Medicare Part B: What does it Cover?

Medicare B covers the outpatient type of services needed to manage a person's health. This would include medical care needed to prevent illness, and to manage illness when the patient is not admitted to a medical facility, such as a hospital. Medicare part B covers things like doctors visits, Durable Medical Equipment (DME,) mental health…

Medicare Part A: What does it Cover?

Medicare Part A covers hospital type medical expenses. These expenses would include part or all of the costs of inpatient medical stay, supplies for treatment while admitted, skilled nursing facility admissions, hospice care, and even home health care services. Medicare part A is comprehensive, but it does not cover eyeglasses, routine dental care, or hearing…

How to Apply for Medicare?

You can apply for Medicare on the Medicare.gov website. This is normally part of the process when you apply for retirement or disability. By visiting medicare.gov, you can fill out a simple online form. You are given choices to apply for Medicare only, Return to a saved application, or to check your application status. The…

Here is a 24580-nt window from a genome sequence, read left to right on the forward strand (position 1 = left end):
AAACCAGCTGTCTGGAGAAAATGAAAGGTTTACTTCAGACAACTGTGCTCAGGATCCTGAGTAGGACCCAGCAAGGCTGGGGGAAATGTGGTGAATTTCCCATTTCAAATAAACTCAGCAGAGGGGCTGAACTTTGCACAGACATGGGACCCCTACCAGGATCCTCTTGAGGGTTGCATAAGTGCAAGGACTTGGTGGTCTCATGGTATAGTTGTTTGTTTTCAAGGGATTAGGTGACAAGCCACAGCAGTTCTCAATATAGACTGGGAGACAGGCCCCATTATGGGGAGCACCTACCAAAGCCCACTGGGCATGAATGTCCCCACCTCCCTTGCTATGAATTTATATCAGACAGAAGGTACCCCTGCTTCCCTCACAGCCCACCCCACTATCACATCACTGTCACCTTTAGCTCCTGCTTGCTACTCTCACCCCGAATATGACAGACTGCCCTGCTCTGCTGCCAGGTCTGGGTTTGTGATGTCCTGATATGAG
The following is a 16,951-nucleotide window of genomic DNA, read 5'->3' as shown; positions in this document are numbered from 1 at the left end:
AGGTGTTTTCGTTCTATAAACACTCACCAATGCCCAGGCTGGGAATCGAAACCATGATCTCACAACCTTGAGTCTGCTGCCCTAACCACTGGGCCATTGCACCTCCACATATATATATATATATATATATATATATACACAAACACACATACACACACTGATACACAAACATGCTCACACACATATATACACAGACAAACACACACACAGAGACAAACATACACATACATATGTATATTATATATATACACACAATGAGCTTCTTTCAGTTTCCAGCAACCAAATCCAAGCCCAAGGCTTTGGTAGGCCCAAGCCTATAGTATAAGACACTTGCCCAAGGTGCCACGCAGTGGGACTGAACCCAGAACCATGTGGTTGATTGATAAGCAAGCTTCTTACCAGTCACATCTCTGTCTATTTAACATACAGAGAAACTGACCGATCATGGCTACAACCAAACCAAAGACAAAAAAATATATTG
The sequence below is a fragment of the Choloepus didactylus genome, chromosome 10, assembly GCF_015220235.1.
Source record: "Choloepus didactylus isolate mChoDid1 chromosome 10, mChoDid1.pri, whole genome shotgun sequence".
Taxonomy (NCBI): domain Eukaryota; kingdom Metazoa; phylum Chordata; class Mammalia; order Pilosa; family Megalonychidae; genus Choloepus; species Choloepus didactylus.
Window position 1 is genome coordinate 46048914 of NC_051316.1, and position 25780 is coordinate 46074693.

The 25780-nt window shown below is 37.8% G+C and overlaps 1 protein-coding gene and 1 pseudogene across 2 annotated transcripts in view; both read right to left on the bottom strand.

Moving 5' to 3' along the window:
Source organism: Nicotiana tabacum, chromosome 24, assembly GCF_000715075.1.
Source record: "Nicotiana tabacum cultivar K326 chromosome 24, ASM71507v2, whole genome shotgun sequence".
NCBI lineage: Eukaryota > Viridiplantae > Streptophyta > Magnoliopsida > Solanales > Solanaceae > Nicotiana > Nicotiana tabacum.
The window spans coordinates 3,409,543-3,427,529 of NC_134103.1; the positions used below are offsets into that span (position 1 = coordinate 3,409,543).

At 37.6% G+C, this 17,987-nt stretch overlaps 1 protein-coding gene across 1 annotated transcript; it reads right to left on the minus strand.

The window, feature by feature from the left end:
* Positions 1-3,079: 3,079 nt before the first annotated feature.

Medicare vs Medicaid: What is the Difference?

The Difference between Medicare and Medicaid is really about who is involved. Medicare is a Federally sponsored health plan while Medicaid is a Federal and State sponsored Health Plan. Medicare is available for qualifying people who are aged 65 or older or those people who have suffered a qualifying disability for more than 24 months.…

What if I have a Secondary Health Care Insurance?

The answer to that question depends on the rules of Coordination of Benefits. Sometimes Medicare will pay first, and your secondary insurance will pay second. Sometimes it is the other way around. What happens is that each type of insurance that you have is listed as a payer. Then each payer is assigned a number…

Employer Prescription Coverage: Does it work with Medicare?

Medicare requires that every Medicare beneficiary be enrolled in a qualifying Prescription Drug Program. Those would be: A qualifying Employer or Union Prescription Drug Program must be as comprehensive in coverage as Medicare part D. If your employer, past employer or Union offer a qualifying Prescription Drug Plan, then you do not have to enroll…

Medicare Effective Dates: How do they work?

There are two effective dates for the two types of qualified events. The first is the day you turn 65 years of age. This would be your effective date for Original Medicare part A and part B. The second effective date is for those who suffer from a qualifying disability. The effective date for your…